Worried that the anti-counterfeiting trade agreement (ACTA) is being negotiated by developed countries that could propose tougher patent and copyright protections that it thinks is necessary, especially with pharmaceuticals and information technology.
The Anti-Counterfeiting Trade Agreement (ACTA) being negotiated in secret by the EU, Canada, Switzerland, Australia, Japan, Korea, New Zealand, and the US is starting to make uninvolved countries like India nervous that any agreements made will create a set of intellectual property protections much higher than it think’s necessary.
It’s particularly concerned that the ACTA could impact the import and export of generic drugs for which developing countries rely on as an affordable healthcare alternative to the high-priced pharmaceuticals.
The ACTA could permit the seizure of such goods if they stop in a port of a country that it is a signatory of the agreement. So if an Indian drug-maker ships meds to Guatemala and it stops at a US port along the way it could be confiscated.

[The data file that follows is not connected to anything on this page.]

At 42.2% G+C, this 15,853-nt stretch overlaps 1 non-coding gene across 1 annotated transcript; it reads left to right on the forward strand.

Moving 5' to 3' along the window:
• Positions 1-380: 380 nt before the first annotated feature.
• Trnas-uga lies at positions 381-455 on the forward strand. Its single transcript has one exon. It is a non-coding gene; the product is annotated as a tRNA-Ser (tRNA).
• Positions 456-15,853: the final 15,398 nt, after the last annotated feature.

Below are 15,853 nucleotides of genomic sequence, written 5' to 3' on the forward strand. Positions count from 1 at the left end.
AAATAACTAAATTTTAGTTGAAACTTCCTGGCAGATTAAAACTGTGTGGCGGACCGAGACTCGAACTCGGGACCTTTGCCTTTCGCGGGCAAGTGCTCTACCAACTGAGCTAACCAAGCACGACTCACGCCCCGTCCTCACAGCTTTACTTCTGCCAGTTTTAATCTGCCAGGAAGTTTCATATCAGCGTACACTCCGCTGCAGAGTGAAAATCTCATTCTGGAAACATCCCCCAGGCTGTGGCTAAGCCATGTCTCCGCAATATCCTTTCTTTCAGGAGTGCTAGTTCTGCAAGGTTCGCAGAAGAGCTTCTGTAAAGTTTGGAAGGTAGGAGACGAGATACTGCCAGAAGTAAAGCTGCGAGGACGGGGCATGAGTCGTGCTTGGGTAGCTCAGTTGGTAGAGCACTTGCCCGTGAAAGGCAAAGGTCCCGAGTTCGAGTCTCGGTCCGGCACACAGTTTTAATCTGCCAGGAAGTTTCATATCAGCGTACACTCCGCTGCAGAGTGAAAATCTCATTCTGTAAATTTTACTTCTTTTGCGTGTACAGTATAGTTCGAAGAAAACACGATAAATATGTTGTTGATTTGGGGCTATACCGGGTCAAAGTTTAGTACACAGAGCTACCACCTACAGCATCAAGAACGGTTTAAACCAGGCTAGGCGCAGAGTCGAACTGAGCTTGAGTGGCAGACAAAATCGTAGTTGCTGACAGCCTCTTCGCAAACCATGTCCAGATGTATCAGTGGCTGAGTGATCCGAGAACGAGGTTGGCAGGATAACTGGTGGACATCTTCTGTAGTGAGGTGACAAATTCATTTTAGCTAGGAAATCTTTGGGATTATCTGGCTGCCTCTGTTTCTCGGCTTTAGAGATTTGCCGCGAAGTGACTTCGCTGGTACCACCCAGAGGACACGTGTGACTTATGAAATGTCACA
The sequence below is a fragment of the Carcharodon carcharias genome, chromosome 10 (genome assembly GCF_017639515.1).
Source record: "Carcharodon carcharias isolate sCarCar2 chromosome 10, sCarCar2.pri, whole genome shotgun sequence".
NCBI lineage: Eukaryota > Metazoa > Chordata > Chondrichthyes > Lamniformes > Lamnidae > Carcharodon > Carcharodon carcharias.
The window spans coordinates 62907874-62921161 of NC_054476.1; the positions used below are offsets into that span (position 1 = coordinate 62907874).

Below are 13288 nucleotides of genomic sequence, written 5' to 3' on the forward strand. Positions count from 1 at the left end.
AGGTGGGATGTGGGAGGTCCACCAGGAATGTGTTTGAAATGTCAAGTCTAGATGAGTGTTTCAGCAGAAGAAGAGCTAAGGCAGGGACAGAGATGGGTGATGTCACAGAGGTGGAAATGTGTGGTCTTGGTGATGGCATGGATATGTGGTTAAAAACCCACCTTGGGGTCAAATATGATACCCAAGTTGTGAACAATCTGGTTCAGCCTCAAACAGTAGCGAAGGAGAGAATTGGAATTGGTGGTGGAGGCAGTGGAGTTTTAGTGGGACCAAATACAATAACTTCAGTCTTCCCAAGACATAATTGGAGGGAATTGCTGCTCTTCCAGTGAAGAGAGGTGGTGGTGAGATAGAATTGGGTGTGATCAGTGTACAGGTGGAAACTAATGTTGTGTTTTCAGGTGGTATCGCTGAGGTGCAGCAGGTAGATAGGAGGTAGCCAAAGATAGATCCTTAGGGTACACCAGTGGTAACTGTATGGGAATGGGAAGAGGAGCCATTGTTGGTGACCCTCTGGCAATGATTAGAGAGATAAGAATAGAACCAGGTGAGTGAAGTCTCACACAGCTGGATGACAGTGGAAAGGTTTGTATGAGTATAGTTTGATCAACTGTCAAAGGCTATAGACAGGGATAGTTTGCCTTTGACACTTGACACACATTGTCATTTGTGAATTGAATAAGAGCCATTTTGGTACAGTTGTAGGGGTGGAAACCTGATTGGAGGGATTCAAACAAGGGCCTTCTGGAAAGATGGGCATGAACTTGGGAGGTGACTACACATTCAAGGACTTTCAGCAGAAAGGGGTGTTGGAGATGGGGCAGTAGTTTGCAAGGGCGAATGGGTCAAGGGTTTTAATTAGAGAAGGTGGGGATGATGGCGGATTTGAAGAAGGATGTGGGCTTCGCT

“The stringent norms being proposed will extend to import, export, in-transit and other situations when goods are under customs supervision,” said TC James, a consultant with the Federation of Indian Chambers of Commerce.
An unnamed Indian govt official say they may try to hold talks with “like-minded” countries like Brazil, China, and Egypt to jointly oppose the ACTA proposal, certainly increasing the pressure on the ACTA negotiating countries to open the process.
There are worries that spare parts could also be confiscated under the ACTA if determined to have violated an unknown patent or design protection.
“We are looking at the issue and preparing a negotiating brief,” said Amarendra Khatua, joint secretary at the commerce & industry ministry.”
At least one country is worried about what the ACTA could mean for copyright regulations.